the county is unleashing more than 250 deputy constables and sheriffs across North Texas to begin arresting people who haven't paid their tickets.
The county is launching its 90-day zero-tolerance operation to collect as much of the $200 million in unpaid traffic tickets as possible.
The more than 600,000 outstanding tickets date back decades, but county officials need only to collect a small percentage to generate a windfall of needed revenue.
The county is facing a $34 million budget gap for the upcoming 2009 fiscal year.
Deputies will travel to as many counties as possible to serve the misdemeanor warrants, Commissioner John Wiley Price said.
"We'll go get them wherever we find them," he said.
As emergency options go, this idea makes more sense than firing lawyers in the public defender office, but not by much.
Increasingly counties rely on fine revenue (and using jails to extract it) in order to pay for basic services. It's expensive to use the jail to coerce debtors: It costs $45 per day to house everybody they arrest, and if they can't pay they must sit in jail at the taxpayers expense. Plus you can add a great deal of travel costs (at $4 per gallon) to the idea's downside. And that doesn't even consider the potential harm to public safety of taking 250 peace officers off the streets to track down old traffic misdemeanors. What would those officers be doing otherwise if not deployed on this money making scheme?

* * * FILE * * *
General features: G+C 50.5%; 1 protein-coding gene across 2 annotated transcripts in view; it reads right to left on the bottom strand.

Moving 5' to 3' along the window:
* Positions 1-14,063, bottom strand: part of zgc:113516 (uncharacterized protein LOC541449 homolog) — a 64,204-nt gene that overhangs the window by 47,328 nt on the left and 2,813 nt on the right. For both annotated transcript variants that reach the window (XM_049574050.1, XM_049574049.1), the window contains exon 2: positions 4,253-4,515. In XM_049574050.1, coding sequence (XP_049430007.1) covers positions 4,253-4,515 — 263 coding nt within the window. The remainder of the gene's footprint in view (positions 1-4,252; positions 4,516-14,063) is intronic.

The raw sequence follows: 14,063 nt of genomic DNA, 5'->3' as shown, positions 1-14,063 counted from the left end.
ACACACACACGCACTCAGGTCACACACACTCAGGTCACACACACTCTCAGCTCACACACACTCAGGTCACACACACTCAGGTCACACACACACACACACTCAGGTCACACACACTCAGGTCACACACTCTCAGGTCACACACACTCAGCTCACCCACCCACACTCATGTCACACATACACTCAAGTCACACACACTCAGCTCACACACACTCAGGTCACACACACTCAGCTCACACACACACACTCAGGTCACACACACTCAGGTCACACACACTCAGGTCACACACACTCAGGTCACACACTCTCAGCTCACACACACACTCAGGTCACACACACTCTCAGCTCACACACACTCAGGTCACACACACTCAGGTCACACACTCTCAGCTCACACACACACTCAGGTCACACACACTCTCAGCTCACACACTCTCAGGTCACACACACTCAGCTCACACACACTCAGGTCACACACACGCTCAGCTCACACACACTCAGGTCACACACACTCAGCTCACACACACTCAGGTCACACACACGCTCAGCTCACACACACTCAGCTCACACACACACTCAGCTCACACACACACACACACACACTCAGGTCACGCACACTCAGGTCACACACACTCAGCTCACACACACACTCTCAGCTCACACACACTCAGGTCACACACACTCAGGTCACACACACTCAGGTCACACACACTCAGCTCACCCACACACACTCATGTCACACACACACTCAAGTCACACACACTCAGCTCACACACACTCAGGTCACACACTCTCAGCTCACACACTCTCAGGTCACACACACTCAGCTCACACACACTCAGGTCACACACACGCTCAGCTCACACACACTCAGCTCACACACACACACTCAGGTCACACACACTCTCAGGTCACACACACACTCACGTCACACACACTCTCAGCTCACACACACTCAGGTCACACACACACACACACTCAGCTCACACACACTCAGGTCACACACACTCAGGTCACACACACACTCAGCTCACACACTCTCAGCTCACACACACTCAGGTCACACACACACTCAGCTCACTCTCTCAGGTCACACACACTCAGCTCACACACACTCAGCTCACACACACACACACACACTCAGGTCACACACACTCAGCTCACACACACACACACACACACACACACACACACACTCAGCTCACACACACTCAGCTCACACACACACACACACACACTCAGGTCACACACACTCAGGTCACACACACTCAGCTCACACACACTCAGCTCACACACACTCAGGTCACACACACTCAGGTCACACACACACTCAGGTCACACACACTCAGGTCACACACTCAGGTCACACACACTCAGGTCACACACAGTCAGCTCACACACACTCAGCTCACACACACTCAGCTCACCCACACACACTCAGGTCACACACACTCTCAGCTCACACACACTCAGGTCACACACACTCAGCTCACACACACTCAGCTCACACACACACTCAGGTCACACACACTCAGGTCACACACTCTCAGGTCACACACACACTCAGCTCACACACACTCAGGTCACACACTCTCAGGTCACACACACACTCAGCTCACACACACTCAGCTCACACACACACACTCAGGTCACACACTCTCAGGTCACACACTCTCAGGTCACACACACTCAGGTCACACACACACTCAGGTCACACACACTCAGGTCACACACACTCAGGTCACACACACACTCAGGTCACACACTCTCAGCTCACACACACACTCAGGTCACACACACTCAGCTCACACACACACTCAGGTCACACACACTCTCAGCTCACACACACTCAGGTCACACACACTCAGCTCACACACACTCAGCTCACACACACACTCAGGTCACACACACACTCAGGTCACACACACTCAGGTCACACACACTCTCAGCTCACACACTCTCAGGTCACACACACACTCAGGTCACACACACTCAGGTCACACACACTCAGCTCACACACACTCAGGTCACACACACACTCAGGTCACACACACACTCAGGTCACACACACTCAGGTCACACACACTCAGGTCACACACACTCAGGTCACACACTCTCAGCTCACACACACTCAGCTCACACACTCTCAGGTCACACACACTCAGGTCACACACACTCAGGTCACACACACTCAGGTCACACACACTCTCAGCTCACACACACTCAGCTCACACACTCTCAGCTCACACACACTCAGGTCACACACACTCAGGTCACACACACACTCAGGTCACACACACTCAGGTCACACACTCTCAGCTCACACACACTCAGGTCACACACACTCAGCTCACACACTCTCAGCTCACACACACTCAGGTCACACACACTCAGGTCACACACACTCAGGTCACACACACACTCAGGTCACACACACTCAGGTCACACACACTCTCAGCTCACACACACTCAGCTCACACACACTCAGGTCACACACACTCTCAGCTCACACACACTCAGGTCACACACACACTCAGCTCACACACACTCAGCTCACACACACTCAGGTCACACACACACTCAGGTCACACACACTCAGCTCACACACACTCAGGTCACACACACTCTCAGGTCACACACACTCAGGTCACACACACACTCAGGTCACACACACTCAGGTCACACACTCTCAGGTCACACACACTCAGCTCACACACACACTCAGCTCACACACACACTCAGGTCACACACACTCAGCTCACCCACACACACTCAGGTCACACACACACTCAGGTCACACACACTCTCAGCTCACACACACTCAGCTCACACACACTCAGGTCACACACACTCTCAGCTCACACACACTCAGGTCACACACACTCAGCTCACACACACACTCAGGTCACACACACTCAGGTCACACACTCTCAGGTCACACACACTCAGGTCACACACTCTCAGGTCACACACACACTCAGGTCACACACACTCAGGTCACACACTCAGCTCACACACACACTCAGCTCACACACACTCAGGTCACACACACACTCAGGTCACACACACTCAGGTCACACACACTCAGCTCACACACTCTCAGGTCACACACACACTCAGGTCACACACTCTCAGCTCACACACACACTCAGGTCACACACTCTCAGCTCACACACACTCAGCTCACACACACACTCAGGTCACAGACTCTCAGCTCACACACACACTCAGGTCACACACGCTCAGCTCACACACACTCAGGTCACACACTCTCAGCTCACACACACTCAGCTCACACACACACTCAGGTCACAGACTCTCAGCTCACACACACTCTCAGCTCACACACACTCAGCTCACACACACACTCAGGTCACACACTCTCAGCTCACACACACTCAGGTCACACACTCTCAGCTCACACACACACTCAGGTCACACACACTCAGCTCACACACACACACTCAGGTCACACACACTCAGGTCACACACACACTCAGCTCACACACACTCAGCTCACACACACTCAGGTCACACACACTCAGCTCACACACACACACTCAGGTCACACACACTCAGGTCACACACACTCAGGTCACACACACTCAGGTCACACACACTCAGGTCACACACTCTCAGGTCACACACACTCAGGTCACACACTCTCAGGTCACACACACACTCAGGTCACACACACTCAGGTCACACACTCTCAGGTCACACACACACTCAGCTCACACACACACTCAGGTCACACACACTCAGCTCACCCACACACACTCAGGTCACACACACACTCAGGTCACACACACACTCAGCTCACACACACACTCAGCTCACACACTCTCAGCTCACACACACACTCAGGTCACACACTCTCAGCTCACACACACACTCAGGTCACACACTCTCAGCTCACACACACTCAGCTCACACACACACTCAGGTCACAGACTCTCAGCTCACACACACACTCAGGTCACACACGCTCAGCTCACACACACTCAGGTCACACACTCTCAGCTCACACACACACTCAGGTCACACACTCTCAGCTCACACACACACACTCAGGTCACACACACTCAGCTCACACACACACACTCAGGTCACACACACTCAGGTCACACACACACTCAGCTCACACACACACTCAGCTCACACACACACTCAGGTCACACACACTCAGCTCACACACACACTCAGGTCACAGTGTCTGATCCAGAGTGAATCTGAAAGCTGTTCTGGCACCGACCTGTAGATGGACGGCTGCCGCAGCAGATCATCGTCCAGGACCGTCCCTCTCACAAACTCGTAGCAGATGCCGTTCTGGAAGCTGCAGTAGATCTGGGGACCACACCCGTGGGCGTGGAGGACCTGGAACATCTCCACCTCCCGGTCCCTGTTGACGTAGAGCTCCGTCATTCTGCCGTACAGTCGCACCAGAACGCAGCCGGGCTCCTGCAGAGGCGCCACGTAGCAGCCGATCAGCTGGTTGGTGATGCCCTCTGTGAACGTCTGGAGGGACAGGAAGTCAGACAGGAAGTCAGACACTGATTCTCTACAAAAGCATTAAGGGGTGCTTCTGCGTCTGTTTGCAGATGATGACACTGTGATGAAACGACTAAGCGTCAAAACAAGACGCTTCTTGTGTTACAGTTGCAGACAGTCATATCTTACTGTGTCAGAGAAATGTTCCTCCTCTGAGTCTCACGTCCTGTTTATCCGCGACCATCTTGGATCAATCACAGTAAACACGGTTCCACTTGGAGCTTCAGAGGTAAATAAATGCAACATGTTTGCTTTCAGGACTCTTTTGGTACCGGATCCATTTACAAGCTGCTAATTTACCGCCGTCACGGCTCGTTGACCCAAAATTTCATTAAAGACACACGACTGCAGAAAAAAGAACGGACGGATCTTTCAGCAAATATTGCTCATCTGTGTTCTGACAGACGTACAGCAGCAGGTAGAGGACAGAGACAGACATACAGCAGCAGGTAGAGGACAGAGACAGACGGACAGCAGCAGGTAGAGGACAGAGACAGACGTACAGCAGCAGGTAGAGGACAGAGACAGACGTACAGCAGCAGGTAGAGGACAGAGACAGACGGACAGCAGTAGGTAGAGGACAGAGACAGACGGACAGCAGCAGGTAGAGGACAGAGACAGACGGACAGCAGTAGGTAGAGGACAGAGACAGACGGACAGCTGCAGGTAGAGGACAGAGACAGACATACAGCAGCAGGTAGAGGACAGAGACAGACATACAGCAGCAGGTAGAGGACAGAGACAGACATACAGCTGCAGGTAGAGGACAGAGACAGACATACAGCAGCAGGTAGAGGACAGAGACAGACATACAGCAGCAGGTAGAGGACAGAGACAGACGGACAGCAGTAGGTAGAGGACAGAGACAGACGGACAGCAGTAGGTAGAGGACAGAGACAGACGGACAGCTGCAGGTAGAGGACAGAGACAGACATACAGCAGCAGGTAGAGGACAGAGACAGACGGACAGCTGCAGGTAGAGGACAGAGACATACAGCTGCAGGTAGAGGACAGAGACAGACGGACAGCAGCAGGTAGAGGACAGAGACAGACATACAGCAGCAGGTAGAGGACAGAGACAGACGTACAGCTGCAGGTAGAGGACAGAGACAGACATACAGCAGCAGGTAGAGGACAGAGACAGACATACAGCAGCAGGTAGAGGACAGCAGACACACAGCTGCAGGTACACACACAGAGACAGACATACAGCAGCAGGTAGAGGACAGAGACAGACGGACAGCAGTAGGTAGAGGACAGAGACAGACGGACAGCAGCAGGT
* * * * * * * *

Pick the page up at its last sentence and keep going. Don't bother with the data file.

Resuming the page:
We're in a bizarre point in Texas history where the reliance on fine revenue has become so great and the range of offenses fined expanded so dramatically that approximately 10% of adult Texans have outstanding arrest warrants, mostly because fees were increased so much many people can't pay. The problem is, to the extent they actually can't pay, you can't fit 10% of the population in the jail!
"It's $200 million. We're going after our money," said County Commissioner John Wiley Price.
Make me philosopher king and I'd ratchet down traffic fines - or at least end the so-called Driver Responsibility program - and insist that taxation fund government's basic services. We've long passed the point where fining traffic offenders is primarily about safety. At this point, as Price admits, it's all about the money.